The Northwest Arkansas Economic Development District today provided me with the subpoenas it received from federal investigators in a probe that led to former Republican Rep. Micah Neal’s guilty plea to taking kickbacks from money he guided to a nonprofit agency and a private college in Springdale, apparently Ecclesia College.
Attachments to the subpoenas support earlier reporting that the unnamed college to which Neal admitted sending money was Ecclesia and that Sen. Jon Woods is likely the unnamed senator named in Neal’s plea agreement who reportedly participated in the scheme. Another subpoena refers to a health service agency, Decision Point, and an executive and lobbyist, Rusty Cranford.
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Ecclesia has said it paid no kickbacks. Neal’s plea said his cash kickback was paid by a Person C, a consultant. Ecclesia has said through its president, Oren Paris III, that it did receive General Improvement Funds money funneled through the District and said it employed a consultant to help it in fundraising, but acted legally at all times. Woods also directed some of his share of GIF money to Ecclesia as well as Decision Point, a health services agency that has also said it paid no kickbacks and returned GIF money it had received through an application Cranford had made. Woods has not returned my calls and has declined comment to those who’ve reached him. Cranford also has been unavailable. This article rounds up some of the previous reporting on the issues.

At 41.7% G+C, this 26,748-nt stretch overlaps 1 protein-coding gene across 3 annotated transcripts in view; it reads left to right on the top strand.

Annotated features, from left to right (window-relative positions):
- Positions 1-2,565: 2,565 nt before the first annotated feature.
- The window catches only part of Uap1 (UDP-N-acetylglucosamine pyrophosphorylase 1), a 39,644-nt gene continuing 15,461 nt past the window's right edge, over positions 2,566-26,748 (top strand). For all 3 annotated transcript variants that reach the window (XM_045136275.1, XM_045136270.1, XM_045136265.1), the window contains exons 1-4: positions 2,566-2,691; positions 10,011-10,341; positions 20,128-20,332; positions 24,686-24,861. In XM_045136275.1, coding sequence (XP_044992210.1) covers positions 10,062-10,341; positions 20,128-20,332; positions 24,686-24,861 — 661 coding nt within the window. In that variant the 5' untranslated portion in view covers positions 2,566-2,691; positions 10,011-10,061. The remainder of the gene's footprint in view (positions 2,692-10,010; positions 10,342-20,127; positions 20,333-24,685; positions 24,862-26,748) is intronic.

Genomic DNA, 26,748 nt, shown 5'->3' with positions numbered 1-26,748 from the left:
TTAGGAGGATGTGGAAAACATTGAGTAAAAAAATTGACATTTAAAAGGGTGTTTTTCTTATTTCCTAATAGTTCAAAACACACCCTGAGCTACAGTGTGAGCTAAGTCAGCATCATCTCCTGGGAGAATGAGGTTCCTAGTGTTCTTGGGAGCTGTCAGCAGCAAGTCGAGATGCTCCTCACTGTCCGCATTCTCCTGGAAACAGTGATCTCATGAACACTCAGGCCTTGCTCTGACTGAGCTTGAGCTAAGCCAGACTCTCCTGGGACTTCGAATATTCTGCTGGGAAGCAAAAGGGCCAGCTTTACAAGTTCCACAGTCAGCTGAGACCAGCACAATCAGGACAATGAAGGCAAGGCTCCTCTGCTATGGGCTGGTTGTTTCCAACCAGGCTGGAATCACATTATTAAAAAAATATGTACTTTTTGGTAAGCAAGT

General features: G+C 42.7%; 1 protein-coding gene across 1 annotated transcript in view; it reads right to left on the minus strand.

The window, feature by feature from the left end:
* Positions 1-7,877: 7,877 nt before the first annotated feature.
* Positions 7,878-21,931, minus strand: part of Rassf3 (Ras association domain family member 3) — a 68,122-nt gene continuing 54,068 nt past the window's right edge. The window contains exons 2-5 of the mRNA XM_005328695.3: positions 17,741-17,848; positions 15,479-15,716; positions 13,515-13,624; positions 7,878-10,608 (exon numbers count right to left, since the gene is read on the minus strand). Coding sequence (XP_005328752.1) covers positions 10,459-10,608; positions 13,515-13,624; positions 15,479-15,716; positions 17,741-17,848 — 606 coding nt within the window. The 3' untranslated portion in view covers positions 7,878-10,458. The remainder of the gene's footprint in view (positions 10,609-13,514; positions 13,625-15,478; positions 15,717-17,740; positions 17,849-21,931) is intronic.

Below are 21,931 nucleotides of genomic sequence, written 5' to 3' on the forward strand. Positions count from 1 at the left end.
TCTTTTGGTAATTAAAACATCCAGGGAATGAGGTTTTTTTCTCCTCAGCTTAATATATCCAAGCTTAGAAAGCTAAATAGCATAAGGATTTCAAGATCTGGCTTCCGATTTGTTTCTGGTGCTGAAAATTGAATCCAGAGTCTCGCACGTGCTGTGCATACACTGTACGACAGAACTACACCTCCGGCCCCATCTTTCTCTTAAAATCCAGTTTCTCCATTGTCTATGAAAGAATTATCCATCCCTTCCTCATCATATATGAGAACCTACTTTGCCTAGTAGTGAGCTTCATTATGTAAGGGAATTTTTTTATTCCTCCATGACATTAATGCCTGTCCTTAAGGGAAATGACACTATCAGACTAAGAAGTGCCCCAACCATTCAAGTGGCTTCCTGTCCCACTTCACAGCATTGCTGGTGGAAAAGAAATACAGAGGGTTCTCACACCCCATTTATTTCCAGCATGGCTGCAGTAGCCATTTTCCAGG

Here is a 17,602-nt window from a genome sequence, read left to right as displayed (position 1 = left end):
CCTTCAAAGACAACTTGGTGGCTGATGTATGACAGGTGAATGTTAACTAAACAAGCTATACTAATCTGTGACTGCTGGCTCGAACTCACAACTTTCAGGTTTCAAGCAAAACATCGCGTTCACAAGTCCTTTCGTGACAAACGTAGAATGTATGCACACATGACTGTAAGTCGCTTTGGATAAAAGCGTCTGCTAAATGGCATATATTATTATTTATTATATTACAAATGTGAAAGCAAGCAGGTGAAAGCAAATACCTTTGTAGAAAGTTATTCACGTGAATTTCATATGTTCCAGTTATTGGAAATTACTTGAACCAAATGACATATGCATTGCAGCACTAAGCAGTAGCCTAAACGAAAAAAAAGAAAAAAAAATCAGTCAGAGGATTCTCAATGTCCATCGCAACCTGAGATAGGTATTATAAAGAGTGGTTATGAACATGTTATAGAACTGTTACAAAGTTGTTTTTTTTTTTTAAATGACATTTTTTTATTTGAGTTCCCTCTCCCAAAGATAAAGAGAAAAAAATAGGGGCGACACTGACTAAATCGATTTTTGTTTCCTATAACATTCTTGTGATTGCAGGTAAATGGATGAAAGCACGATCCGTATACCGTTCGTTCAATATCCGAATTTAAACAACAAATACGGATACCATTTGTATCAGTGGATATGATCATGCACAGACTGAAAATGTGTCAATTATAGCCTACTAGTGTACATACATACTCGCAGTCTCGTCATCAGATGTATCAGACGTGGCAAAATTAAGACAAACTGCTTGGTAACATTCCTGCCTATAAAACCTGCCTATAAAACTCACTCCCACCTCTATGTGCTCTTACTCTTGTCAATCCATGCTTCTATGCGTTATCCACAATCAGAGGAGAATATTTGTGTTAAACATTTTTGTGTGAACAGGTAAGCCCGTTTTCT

The subpoenas, issued Oct. 23, 2015, in the case of the Ecclesia matter and April 13, 2016, related to Decision Point, were provided in response to my Freedom of Information request. They say they were issued pursuant to requests to appear before a Grand Jury in Fort Smith — Dec. 8 on Ecclesia and last May on Decision Point — about a “criminal investigation of a suspected felony.” The subpoenas request that the fact of the request not be disclosed because it could impede the investigation (now publicly known on account of Neal’s plea and the involvement of state money funneled through the district.) Here’s the attachment on Ecclesia.